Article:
Russian MFA ready to discuss “bilateral” trade relations with Georgia
By Mzia Kupunia
Monday, March 22Moscow has offered to start talks with Tbilisi on working out rules for bilateral trade between the two countries, as Georgia’s withdrawal from the Commonwealth of Independent States (CIS) has created some gaps in the legal framework governing this trade.
As a result of Georgia’s withdrawal from the CIS a number of CIS documents concerning multilateral cooperation no longer apply to Georgia, the Russian Foreign Ministry said in its statement. “In particular, the rules for defining the country of origin of goods within the CIS member states, which used to be one of the main means of implementing the Russian-Georgian Agreement on free trade in 1994, have lost [legal] power,” the statement reads.
According to the Russian Foreign Ministry the Georgian side appealed to Moscow on this issue in July 2009 through the Swiss Embassy and expressed worries about “possible problems in terms of carrying out the abovementioned bilateral agreement”. The Russian MFA statement says that Tbilisi offered to resolve the issue. “Later the Georgian side repeatedly raised these questions during the negotiations on opening the Kazbegi-Zemo Larsi border crossing point. The subject was also touched upon during both rounds of expert consultations (in October and December of last year), and in the note requests sent through the Swiss Embassy,” the statement continues.
In the interest of developing mutual trade relations and following the Georgian side’s appeals the respective Russian agencies have drafted a plan for resolving the current situation, the Russian Foreign Ministry said. “Our approaches to solving this problem were outlined in the note of December 22, 2009. In addition, on March 16, the Russian MFA through the Swiss Embassy officially informed Tbilisi of the readiness of the Russian side to temporarily extend the previous preferential regime for Georgian goods if certain rules on registering certificates of origin of the goods were obeyed,” the Russian MFA statement reads. In addition, Moscow has offered to start bilateral negotiations in order to work out rules for identifying the origin of goods. “Showing goodwill, we are going to constructively discuss the issues of relations with Georgia which have specific practical importance,” the statement posted on the Russian Foreign Ministry website concludes.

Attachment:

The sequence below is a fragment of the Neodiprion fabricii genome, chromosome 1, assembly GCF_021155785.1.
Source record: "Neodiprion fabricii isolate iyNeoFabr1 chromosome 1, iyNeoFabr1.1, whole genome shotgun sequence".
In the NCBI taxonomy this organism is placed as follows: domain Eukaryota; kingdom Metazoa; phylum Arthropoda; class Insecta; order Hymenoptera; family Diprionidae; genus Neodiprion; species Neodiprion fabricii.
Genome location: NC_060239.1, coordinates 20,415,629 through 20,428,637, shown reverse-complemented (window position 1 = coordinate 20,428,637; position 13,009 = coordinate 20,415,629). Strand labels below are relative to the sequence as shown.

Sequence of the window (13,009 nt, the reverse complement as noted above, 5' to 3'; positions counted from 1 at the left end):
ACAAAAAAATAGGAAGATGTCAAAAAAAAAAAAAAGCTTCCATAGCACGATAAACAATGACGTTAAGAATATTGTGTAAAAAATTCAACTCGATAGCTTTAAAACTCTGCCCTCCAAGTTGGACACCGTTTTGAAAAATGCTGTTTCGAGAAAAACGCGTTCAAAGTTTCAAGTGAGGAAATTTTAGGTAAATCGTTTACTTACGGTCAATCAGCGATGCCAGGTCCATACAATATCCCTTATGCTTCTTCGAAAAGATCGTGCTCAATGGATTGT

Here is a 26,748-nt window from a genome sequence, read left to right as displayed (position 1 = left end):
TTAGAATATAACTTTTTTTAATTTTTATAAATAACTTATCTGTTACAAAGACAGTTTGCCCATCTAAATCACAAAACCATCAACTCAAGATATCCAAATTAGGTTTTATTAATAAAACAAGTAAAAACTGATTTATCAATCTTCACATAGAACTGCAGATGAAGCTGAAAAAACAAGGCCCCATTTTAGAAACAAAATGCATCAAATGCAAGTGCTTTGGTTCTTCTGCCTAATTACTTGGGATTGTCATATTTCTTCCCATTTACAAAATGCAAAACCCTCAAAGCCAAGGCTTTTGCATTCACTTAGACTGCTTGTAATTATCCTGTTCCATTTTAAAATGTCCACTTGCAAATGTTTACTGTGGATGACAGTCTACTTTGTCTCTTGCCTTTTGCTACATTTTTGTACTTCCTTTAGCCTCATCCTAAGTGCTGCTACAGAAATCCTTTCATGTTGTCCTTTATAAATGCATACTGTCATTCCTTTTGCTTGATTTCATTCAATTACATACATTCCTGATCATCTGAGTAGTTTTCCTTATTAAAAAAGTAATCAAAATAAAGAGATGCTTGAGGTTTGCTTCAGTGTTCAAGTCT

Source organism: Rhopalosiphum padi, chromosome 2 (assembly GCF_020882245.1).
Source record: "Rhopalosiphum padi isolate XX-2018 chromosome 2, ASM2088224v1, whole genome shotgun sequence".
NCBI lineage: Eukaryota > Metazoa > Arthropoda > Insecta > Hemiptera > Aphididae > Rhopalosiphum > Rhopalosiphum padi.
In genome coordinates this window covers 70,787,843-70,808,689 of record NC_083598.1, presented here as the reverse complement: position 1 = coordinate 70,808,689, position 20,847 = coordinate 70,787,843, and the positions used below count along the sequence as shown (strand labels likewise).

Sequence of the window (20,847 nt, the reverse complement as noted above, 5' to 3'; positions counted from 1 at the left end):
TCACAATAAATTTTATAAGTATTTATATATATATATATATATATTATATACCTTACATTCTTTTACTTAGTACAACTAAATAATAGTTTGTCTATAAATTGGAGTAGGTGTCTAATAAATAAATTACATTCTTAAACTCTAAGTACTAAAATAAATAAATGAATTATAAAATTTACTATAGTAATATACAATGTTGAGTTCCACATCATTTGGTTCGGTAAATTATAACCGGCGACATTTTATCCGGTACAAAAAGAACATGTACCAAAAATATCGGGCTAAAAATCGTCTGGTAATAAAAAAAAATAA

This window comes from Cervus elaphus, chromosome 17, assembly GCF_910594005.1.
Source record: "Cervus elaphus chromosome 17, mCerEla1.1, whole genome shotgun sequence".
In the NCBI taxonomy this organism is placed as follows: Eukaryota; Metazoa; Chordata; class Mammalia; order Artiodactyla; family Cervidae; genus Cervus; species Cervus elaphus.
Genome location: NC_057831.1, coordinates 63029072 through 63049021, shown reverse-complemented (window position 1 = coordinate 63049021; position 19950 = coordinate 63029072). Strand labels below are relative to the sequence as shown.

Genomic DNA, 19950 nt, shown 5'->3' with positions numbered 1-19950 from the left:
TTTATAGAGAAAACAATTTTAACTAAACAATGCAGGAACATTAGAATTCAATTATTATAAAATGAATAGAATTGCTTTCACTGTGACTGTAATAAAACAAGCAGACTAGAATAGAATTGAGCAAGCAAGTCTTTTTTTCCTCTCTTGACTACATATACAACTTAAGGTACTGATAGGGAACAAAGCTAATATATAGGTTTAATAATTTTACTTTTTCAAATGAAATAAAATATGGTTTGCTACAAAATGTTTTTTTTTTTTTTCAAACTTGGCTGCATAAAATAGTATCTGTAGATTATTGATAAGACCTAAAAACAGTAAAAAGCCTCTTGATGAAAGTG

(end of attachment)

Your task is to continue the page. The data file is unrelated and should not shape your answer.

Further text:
The Georgian Foreign Ministry denied having sent any appeals to Moscow about restoring bilateral trade relations between the two countries. “The statement of the Russian Foreign Ministry that we have allegedly appealed to them to restore bilateral trade between our countries and that the negotiations are starting on this issue is not true,” the Director of the Georgian MFA’s Department of Relations With CIS Countries, Giorgi Karalashvili, said. “With such statements, Moscow is trying to mislead the international community and its own population,” he added.
Karalashvili said that in 2009, after withdrawing from the CIS, the Georgian side appealed to all member states, including Russia, and requested information on what kind of documentation Georgia would need to export its products. The Georgian MFA official said that the issue had been raised during the Larsi negotiations last year, however he reiterated that the Georgian side had sent no appeals to Moscow on restoring trade relations.
Russia imposed an embargo on Georgia's main export products, wine and mineral water in 2006 and later cut air, land, sea and railway links with Georgia. Following the August 2008 military conflict between Russia and Georgia Tbilisi declared it would withdraw from the Commonwealth of Independent States and has become the first state to leave the CIS.
Some analysts in Georgia suggest, that this issue has become a cat-and-mouse game. Independent analyst Gia Khukhashvili said that Russia’s statements on its readiness to launch negotiations with the Georgian side are not actually designed to improve the situation. “Rather, such statements are directed to the international community, in order to show that Russia is trying to approach this problem in a civilized manner,” Khukhashvili told The Messenger. “However, I would refrain from being categorical, let’s wait and see if any specific steps follow the statements,” the analyst added.